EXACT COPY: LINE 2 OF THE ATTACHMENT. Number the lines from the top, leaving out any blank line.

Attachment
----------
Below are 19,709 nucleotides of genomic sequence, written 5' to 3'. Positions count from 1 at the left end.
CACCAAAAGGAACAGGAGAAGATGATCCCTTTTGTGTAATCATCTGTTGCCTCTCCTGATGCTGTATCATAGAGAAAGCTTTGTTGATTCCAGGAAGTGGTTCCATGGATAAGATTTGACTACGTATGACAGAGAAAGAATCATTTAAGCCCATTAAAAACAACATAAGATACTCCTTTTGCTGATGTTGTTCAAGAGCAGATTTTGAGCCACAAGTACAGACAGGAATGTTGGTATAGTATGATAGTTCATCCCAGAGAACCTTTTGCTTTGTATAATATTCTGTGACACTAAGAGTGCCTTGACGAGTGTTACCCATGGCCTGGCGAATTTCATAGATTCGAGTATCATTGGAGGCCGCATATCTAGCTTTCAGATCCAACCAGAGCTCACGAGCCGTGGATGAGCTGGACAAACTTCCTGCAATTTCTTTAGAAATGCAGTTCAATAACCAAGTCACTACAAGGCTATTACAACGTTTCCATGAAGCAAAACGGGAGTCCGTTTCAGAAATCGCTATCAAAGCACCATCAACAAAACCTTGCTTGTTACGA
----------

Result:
CACCAAAAGGAACAGGAGAAGATGATCCCTTTTGTGTAATCATCTGTTGCCTCTCCTGATGCTGTATCATAGAGAAAGCTTTGTTGATTCCAGGAAGTGGTTCCATGGATAAGATTTGACTACGTATGACAGAGAAAGAATCATTTAAGCCCATTAAAAACAACATAAGATACTCCTTTTGCTGATGTTGTTCAAGAGCAGATTTTGAGCCACAAGTACAGACAGGAATGTTGGTATAGTATGATAGTTCATCCCAGAGAACCTTTTGCTTTGTATAATATTCTGTGACACTAAGAGTGCCTTGACGAGTGTTACCCATGGCCTGGCGAATTTCATAGATTCGAGTATCATTGGAGGCCGCATATCTAGCTTTCAGATCCAACCAGAGCTCACGAGCCGTGGATGAGCTGGACAAACTTCCTGCAATTTCTTTAGAAATGCAGTTCAATAACCAAGTCACTACAAGGCTATTACAACGTTTCCATGAAGCAAAACGGGAGTCCGTTTCAGAAATCGCTATCAAAGCACCATCAACAAAACCTTGCTTGTTACGA